The situation is markedly different for researchers working in other parts of the electromagnetic spectrum, e.g. terahertz radiation (~0.1-10 THz). This spectral region is interesting due to its use for spectroscopic analysis in e.g. materials research, as many systems of interest have characteristic lifetimes on the picosecond scale. Security systems are also often mentioned as a potential application by using THz-imaging to visualize metal objects through clothes, and THz spectroscopy to detect the presence of specific chemicals in a box, be it drugs or explosives, without even opening the package.
So far, researchers working with THz radiation do not yet have all the near-infrared equivalents of photonic components to simplify their development of complex setups. However, bendable “fibers” (some mm thickness) with relatively low loss have been recently demonstrated made of the polymer Topas (Nielsen et al., Opt. Express 17, p. 8592, 2009). The present work by Zhou et al. adds another essential component to the toolbox of THz-researchers: a fiber Bragg grating that can be used for selective frequency filtering or sensing.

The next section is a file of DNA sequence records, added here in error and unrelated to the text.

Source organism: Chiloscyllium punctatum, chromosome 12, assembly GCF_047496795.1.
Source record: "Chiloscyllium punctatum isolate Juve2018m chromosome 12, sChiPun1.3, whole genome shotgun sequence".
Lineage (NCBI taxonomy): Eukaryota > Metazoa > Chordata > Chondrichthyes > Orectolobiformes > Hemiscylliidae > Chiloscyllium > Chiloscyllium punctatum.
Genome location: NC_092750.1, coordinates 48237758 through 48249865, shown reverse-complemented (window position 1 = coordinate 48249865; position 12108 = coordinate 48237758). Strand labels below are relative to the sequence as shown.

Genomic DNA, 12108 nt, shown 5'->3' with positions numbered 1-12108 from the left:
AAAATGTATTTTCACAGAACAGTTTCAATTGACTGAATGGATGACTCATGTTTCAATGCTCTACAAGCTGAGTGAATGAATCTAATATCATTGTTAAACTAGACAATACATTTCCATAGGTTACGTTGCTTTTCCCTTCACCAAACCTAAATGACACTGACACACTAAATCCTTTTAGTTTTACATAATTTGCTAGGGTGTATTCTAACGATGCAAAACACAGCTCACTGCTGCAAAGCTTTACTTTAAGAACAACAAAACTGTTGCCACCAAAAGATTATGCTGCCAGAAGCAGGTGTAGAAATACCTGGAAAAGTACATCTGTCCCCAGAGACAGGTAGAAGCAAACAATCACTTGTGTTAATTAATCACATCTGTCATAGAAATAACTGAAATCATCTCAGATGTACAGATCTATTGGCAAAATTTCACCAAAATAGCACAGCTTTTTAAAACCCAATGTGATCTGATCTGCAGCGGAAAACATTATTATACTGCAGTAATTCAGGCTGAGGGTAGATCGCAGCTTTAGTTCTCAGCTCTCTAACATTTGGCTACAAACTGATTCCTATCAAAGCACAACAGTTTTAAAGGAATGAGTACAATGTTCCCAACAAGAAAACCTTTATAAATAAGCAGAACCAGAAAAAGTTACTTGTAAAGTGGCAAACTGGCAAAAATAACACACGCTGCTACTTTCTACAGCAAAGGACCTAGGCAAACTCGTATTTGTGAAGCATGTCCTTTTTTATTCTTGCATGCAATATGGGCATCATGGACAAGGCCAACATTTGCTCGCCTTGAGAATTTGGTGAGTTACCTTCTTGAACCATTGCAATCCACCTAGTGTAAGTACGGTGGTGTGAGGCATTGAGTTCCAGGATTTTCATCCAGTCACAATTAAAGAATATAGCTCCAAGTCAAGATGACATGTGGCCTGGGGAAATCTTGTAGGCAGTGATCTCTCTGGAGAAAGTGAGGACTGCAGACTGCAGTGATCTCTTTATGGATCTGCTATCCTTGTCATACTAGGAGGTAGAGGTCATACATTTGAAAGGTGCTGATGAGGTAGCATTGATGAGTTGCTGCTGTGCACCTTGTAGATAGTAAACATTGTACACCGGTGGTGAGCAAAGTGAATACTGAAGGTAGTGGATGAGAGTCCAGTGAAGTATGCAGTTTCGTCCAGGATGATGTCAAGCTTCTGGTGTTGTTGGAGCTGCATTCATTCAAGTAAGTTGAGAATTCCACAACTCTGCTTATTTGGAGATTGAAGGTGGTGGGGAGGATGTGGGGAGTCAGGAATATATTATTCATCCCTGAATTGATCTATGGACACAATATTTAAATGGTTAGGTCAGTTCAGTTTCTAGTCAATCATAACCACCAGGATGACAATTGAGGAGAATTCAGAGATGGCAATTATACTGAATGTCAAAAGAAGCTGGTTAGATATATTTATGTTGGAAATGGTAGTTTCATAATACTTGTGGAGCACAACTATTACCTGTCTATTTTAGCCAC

The fiber is first fabricated by extruding the polymer Topas to a fiber of either 0.3 or 0.6 mm diameter. The grating is then written in the fiber by simply using a UV laser to ablate notches into the side of the fiber with a pitch of either 361 µm or 509 µm. The researchers demonstrate that one of their Bragg gratings has a 60 dB reflectivity at 0.265 THz.
This work allows THz-researchers to make selective frequency filtering in a relatively low loss waveguide which also tightly confines the radiation. The tight confinement allows strong interaction of the electromagnetic field with a small sample of e.g. a liquid in which the grating is immersed, thus enabling development of new exciting sensing applications in the THz-regime.
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